It could be worse at least they did not leave it until page 59. At least it was mentioned on page 56 that gives me some cause for optimism. We need to be positive going forward with our only game in town plan.

  36. Latest FT editiorial is quite damning – almost libelous?

    http://www.ft.com/cms/s/0/becf2cfc-2564-11e0-93ae-00144feab49a.html#axzz1BsjFE2Lo

    “These factional antics, as Ireland faces arguably the worst crisis in its history as an independent nation, could turn the expected Fianna Fáil rout at the polls into electoral annihilation.

    That may be richly deserved. This is, after all, the party that through its cronyism and incompetence artificially prolonged the boom of the 1990s into the credit and property bubble of the past decade”

  37. “Latest FT editiorial is quite damning – almost libelous?”

    Nothing libelous there, there is a standard defense of “fair comment”.

    Funny, the FT saying this pulls the rug straight from under the standard establishment play – that those who are annoyed and want the establishment (not just FF ) out, are dangerous anarchist types.

    The Irish have now got “permission” to do something different. I doubt they will really do much with it though.

    What the FT misses is that fueling the boom was an Irish political choice, not just that offered by FF. Every political party and almost everyone in the country was “up for it”.

    viz:

    “This is, after all, the party that through its cronyism and incompetence artificially prolonged the boom of the 1990s into the credit and property bubble of the past decade, and then gave a blanket guarantee to its banker friends that has ended in the humiliation of Ireland becoming a ward of the European Central Bank and the International Monetary Fund.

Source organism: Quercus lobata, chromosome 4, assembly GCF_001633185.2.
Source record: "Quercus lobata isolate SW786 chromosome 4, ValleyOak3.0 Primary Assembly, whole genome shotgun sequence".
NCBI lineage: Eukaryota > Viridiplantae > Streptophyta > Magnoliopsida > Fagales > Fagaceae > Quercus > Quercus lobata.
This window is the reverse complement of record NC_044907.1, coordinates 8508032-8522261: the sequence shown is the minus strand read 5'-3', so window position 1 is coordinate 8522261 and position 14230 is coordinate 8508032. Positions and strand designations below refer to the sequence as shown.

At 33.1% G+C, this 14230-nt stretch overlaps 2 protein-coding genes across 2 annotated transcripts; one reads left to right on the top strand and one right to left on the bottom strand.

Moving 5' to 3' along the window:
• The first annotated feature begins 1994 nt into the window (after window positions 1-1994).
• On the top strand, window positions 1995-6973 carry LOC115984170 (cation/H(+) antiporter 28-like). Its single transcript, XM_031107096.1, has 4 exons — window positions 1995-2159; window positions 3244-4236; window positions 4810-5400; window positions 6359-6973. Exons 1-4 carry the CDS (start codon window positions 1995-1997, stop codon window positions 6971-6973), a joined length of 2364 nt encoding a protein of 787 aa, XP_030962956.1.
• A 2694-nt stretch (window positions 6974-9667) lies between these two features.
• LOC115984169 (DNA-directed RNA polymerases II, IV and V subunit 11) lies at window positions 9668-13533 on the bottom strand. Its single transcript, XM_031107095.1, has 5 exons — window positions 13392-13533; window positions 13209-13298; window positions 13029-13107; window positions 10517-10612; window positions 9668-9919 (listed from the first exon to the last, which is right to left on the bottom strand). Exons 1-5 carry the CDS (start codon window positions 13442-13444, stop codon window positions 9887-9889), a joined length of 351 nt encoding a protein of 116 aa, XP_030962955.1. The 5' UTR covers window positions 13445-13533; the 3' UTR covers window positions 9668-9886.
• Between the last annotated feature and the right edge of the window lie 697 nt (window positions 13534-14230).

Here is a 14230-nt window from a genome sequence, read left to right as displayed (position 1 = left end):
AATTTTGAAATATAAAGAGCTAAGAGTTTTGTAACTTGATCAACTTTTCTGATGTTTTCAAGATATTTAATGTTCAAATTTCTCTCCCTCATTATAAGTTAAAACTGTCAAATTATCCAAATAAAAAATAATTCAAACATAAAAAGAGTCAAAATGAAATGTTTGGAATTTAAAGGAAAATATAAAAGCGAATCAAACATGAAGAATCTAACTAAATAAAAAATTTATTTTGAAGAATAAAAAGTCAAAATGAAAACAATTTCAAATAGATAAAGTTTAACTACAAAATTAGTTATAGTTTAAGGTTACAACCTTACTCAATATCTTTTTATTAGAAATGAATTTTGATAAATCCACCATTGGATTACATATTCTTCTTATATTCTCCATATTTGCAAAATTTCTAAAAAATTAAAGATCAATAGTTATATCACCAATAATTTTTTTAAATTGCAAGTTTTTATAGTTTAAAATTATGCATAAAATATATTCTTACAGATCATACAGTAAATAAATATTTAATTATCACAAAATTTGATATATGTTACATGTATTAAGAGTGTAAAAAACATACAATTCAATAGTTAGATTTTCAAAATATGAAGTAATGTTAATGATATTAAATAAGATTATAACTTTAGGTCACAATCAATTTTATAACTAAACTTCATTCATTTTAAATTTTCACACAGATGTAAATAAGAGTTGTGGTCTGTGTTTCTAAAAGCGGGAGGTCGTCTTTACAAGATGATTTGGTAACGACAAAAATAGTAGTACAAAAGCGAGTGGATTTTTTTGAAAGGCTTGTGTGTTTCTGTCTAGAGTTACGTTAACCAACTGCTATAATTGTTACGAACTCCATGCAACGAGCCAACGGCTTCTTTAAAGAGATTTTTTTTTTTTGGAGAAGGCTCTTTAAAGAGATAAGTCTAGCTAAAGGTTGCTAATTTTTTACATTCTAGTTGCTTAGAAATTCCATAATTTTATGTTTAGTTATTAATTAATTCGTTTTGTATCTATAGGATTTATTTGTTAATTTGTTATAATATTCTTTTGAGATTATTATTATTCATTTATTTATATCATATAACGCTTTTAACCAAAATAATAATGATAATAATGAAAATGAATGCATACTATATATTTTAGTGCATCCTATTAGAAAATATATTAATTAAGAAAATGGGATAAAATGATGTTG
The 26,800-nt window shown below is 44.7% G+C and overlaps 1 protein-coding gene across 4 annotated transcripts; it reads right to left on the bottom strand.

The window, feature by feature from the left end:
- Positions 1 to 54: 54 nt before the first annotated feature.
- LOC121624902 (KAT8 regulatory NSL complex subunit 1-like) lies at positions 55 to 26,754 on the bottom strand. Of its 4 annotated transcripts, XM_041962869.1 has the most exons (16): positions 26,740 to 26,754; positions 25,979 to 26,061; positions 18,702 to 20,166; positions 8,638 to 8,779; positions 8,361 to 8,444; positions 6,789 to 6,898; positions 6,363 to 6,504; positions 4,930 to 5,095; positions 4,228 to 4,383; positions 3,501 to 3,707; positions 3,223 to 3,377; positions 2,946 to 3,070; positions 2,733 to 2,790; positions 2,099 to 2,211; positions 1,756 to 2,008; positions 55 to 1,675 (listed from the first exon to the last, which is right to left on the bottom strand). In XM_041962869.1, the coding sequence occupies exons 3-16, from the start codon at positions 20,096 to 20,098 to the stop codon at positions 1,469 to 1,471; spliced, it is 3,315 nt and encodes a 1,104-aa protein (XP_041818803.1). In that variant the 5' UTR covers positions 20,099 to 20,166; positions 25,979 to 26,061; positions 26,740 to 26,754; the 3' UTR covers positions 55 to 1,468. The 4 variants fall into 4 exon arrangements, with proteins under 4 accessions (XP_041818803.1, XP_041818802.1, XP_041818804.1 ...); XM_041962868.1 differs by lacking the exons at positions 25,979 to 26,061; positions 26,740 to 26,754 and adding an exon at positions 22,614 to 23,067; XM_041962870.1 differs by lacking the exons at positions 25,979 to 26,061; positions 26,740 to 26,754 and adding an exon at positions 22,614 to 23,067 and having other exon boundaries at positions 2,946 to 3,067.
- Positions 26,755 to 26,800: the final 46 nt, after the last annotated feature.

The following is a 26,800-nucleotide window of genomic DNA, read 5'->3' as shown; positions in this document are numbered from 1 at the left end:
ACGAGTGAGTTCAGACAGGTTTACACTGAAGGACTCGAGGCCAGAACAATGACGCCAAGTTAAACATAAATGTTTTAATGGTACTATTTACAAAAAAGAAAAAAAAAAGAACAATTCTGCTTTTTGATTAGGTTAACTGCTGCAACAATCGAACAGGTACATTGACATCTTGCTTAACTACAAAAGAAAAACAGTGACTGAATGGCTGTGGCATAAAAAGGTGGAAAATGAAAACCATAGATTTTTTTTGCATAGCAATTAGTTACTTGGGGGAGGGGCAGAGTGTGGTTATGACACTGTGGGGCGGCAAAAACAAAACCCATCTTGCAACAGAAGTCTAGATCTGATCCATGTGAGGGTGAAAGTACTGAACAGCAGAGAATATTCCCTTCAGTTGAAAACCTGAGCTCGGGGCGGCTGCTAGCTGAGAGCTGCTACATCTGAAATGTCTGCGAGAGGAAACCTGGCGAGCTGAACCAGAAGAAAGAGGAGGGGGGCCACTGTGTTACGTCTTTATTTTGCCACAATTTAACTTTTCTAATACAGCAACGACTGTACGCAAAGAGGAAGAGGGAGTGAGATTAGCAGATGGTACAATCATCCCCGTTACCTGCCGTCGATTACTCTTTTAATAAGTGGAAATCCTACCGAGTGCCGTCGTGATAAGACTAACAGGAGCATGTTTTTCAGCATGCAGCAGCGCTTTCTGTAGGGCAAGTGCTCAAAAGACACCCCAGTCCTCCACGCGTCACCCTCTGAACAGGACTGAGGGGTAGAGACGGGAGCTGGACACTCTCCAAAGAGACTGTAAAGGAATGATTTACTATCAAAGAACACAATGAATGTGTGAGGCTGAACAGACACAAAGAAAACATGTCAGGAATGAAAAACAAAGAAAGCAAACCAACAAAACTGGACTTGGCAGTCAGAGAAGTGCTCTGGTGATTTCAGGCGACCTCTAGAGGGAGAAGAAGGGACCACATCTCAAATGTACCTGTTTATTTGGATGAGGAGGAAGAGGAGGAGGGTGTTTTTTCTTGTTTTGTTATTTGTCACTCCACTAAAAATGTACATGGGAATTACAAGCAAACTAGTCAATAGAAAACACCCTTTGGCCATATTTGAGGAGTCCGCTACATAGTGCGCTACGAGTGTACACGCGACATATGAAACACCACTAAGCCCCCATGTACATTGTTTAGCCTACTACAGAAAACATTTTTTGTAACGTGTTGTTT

Fianna Fáil will almost certainly be replaced by a coalition of the centre-right Fine Gael and centre-left Labour parties. But it will be vacating a lot of political space, some of which will be taken up by populists, including the Republicans of Sinn Féin, now poised for a breakthrough in the south.

    It is thus vitally important that the campaign now opening properly addresses the issues of governance and accountability raised by the crisis. Whether creditors of the banks should share the pain of the bail-out with taxpayers will – and should – be a dominant theme, and the mainstream parties must take ownership of this and not leave the field to the populists.

    This should also be the occasion for the independent voices clamouring for a new politics in Ireland to come forward and lay out their stalls. Irish voters, and the future of the republic, need no less.”

  38. I’ve had enough of this crap.